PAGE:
Cell death was monitored by using the CytoTox-96 assay (Promega Italia, Milan, Italy) that allows to evaluate the lactate dehydrogenase (LDH) activity. The assay is based on a 30-min coupled enzymatic assay, catalyzed by released LDH, which results in conversion of a tetrazolium salt, 2-p-(iodophenyl)-3-(p-nitrophenyl)-5-phenyltetrazolium chloride (INT), into a red formazan product. SH-SY5Y cells were seeded in 96-well plates at 5 × 103 cells/well of confluence and incubated for 2 days. For all samples, the cell culture medium was replaced with Krebs-HEPES buffer (15 mM HEPES, pH 7.4, 120 mM NaCl, 4 mM KCl, 1.2 mM MgSO4, 1 mM CaCl2) with or without 50 μM GUA (0–12 h). At the end of exposure, the Lysis solution was added for 45 min to control wells for the determination of maximum LDH release. Afterward, 50 μL of collected media were transferred to a fresh 96-well (enzymatic assay) plate, together with 50 μL of Substrate buffer containing 0.7 mM p-iodonitrotetrazolium Violet, 50 mM L-lactic acid, 0.3 mM phenazine methoxysulfate, 0.4 mM NAD and 0.2 M Tris-HCl pH 8.0. Finally, the plate was protected from light and incubated for 30 min at RT. The absorbance was recorded at 490 nm of wavelength in a microplate reader after adding the Stop Solution. LDH activity was expressed as the proportion of LDH released into the culture medium compared to the total amount of LDH present in cells lysates and calculated as follows: (medium absorbance value – white absorbance value)/(medium absorbance + lysate absorbance) × 100.
SH-SY5Y cells were seeded overnight onto 100 mm Petri Dishes (BD Falcon) at 2.0 × 105 cells/dish in 6 mL of 1:1 mixture of F-12 nutrient mixture (Ham 12) and Eagle’s MEM (EBSS) supplemented with 2 mM Glutamine, 1% Non Essential Amino Acids (NEAA), 15% Foetal Bovine Serum (FBS) and 100 units/mL penicillin and 100 μg/mL streptomycin. After 24-h starvation, cells were submitted to different treatments in MEM supplemented with 0.5% FBS and 1% Penicillin/Streptomycin. After treatment, cells were washed twice with ice cold 1× PBS (Sigma–Aldrich), lysed with RIPA Buffer (Sigma–Aldrich) containing 150 mM NaCl, 10 mM EDTA, 1% NP40, 0.5% deoxycholic acid, 0.1% SDS, and 50 mM Tris, pH 7.5, supplemented with 1% Protease Inhibitor Cocktail (Sigma–Aldrich), scraped off, pulled, and clarified by centrifugation at 12.500 × g for 20 min, 4°C. Before performing Immunoblot, a sample buffer (5× Laemmli buffer with 10% mercaptoethanol) was added to melted lysates 1:4. Protein concentrations were obtained using the Bio-Rad Protein Assay (Bio-Rad Laboratories, Hercules, CA, United States) based on the Bradford method. An equal amount of 50–70 μg of protein was resolved by 10% sodium dodecyl sulfate–polyacrylamide gel electrophoresis (SDS-PAGE). The resolved proteins were transferred onto a nitrocellulose membrane and then incubated with blocking buffer 1× TBS containing 0.1% Tween-20 (TBST) and 3% BSA or 5% non-fat dry milk for 2 h, RT, and subsequently probed with specific primary antibody at 4°C, overnight. After washing with TBST, the membrane was further probed with corresponding horseradish peroxidase (HRP)-conjugated secondary antibodies at RT for 1 h. Membranes were finally washed, before subjecting them to ECL Plus Immunoblot Detection Reagent (Amersham, GE Healthcare). The immunoreactive bands were visualized under a chemiluminescence detection system (UVItec, Cambridge, United Kingdom). Band intensity data were obtained using Quantity One software (Bio-Rad Laboratories). Blotting membranes were stripped and re-probed with anti-actin antibody as equal loading control. Estimates of phosphorylated proteins are presented as densitometric ratios, normalized to the corresponding total protein content. Apart from PNP antibody (1:500), all primary antibodies [Phospho-ASK1 (Ser83), Phospho-p38 MAPK (Thr180/Tyr182), Phospho-SAPK/JNK (Thr183/Tyr185), Phospho-PKC (Ser660), Phospho-Akt (Thr450), Phospho-p44/42 MAPK (Erk1/2) (Thr202/Tyr204), Guanase Deaminase, β-Actin] were diluted 1:1000 in 3% BSA/1× TBS/0.1% Tween 20 or 2.5% non-fat dry milk/1× TBS/0.1% Tween 20. The secondary antibody was used at 1:2500 dilution in 3% BSA/1× TBS/0.1% Tween 20 or 2.5% non-fat dry milk/1× TBS/0.1% Tween 20.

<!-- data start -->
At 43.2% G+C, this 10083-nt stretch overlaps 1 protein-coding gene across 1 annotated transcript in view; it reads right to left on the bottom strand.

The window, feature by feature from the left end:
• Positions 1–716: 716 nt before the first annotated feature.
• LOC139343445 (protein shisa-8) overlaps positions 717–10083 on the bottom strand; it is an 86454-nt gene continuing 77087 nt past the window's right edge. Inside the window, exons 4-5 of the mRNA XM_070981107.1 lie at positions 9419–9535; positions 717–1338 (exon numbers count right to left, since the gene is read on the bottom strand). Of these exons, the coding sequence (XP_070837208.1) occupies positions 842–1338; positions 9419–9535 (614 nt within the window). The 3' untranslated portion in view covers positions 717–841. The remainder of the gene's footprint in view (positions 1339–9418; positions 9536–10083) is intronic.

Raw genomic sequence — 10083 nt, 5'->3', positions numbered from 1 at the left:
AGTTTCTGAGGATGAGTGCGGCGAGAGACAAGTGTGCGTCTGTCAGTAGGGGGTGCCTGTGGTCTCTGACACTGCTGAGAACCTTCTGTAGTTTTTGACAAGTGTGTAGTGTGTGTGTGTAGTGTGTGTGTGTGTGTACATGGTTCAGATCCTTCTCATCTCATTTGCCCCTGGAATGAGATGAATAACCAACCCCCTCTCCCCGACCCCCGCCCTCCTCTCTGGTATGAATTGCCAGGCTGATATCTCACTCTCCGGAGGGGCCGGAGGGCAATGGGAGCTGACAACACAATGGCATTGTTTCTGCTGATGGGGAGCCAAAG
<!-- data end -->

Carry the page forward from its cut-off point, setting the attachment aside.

Measurement of Cellular Reactive Oxygen Species (ROS)
The amount of intracellular reactive oxygen species (ROS) was measured by using the probe H2DCF-DA (Ha et al., 1997), which diffuses into the cells and is oxidized to the green fluorescent compound 2′,7′-dichlorofluorescein (DCF) upon reaction with intracellular hydrogen peroxide or low-molecular-weight hydroperoxides. Cells were seeded at 1 × 106 cells/well in 6-well culture plates and incubated overnight. After exposure to different concentration of GUA for 30 min, cells were incubated with 5 μM H2DCF-DA for 30 min, in the dark, at 37°C. At the end of incubation, the cells were washed with PBS and fluorescence was measured at an excitation wavelength of 480 nm and an emission wavelength of 540 nm in a fluorescence microplate reader (Thermo Fischer Scientific, Monza, Italy). ROS production was determined by analyzing DCF fluorescence normalized for total protein content. The fluorescence intensity was proportional to the amount of ROS produced by cells.